Mating strategies and pack structure of coyotes in an urban landscape: A genetic investigation
Ceciia A. Hennessy, MS
Advisor: Stan Gehrt
Coyotes (Canis latrans) have come to inhabit many types of ecosystems, including urban and suburban systems, and yet certain aspects of coyote behavioral ecology remain unclear. Because these predators have found suitable habitat in residential areas, there is a powerful motivation to fully understand coyote behavior and social systems. As mating strategy form the basis of social systems, the onus is on scientists to determine the basis of this carnivore’s success in the suburban and urban areas of North America. Mating systems of coyotes have been extensively studied by observation, and the results have lead researchers to conclude that mated pairs are monogamous. Also, observational studies of coyote packs have led researchers to conclude that packs consist of close family members. However, recent genetic investigations of wildlife mating systems have revealed that conclusions based on observations can be misleading. As the coyote is a cryptic, nocturnal species, a genetic investigation may be the most straightforward way to determine the nature of relationships of parents and offspring, mates, and pack members.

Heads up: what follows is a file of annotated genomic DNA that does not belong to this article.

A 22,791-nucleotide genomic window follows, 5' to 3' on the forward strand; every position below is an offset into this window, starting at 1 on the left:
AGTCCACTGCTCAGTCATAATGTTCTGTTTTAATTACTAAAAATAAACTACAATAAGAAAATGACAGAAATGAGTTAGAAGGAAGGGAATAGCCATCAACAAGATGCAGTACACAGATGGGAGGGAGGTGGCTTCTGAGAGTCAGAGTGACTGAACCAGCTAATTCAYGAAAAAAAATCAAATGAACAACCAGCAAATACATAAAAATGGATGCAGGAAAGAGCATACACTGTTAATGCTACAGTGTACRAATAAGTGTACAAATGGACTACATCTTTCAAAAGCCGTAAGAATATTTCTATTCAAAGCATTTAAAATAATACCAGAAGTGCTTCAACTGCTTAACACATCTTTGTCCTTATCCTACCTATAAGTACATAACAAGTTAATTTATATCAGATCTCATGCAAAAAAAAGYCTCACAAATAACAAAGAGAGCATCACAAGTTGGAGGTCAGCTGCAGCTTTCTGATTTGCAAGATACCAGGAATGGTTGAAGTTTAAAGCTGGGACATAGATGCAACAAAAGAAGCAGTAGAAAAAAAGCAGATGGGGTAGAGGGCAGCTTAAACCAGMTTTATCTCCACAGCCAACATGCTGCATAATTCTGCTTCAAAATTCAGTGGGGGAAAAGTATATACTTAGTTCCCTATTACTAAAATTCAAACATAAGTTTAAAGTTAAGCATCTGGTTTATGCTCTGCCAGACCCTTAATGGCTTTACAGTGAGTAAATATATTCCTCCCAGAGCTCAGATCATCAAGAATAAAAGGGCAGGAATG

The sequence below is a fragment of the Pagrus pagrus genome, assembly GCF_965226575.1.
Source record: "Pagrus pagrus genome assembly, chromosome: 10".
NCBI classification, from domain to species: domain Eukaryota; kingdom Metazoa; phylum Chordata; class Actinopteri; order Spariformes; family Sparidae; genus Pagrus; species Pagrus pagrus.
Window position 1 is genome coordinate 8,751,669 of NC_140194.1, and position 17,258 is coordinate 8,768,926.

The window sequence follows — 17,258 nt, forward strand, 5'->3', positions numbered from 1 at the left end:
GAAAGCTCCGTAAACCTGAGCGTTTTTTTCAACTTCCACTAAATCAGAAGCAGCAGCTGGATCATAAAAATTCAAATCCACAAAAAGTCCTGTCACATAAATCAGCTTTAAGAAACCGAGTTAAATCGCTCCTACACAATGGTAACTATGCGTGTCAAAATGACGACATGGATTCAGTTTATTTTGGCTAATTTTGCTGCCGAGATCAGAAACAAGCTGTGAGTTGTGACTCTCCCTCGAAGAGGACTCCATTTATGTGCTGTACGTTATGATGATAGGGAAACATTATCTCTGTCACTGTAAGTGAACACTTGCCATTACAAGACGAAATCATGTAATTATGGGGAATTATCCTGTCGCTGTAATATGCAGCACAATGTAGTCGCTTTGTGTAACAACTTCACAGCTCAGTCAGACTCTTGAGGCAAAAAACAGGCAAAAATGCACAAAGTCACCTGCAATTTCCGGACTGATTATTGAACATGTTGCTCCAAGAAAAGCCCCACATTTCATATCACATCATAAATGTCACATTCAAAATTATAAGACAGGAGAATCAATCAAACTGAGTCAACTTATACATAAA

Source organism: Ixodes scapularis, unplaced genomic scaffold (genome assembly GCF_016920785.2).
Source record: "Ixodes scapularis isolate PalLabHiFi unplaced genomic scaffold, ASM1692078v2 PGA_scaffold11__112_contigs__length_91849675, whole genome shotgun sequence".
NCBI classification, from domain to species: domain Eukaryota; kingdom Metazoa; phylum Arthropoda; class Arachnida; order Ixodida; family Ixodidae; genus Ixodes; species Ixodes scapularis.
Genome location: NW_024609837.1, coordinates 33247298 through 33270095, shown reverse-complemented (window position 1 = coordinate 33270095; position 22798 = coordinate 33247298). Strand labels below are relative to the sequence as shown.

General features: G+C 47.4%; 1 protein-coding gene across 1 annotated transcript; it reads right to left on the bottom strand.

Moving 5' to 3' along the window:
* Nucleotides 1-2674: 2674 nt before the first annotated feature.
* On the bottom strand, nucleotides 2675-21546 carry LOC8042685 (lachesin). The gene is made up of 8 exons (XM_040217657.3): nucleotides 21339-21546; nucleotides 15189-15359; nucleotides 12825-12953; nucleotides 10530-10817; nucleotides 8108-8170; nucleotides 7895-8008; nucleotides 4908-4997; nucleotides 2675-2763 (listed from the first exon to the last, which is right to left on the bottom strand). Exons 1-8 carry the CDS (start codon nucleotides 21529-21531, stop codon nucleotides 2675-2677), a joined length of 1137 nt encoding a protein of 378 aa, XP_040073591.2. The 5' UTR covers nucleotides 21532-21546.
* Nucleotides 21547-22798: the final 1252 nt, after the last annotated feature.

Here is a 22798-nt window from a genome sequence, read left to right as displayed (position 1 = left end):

Coyotes have been classified as “obligate monogamists”, meaning that a dedicated mate is necessary for reproduction. This is due in part to the high demands that pups place on their parents. In addition to monogamy, coyotes reportedly engage in den-sharing, where two females contribute pups to a “double-litter”. These observations are based on abnormally large litter sizes, den attendance by nursing females, and by size differences among pups.
Coyotes share territories in pack-like groups, which are assumed to comprise family members. This assumption is based on observed retention of offspring from one year to the next. The grown offspring often serve as alloparents to their younger siblings. However, there are also reports of seemingly unrelated coyotes joining established packs, which contradict the theory that packs are family groups.
I investigated 19 coyote litters and 201 offspring and found one double-litter and one instance of polygyny. The two mated pairs that contributed to the double-litter did not interbreed. The evidence strongly suggests that the majority of coyotes in this population are monogamous. I investigated the relatedness of coyote packs, and found instances of unrelated members in a pack. Out of 116 relationships between 62 pack members across 26 pack years, I detected 13 coyotes that were related at levels lower than expected for family members. I also investigated home range overlap with relatedness and found a weak relationship. Some animals that share high overlap are unrelated, and some animals that are highly related share small percentages of overlap.
The results of this study verify the findings of previous observation-based studies. However, as the coyote is a highly adaptable mammal with plastic behaviors, it is unknown whether these same results would be verified by studies of coyotes in more natural areas.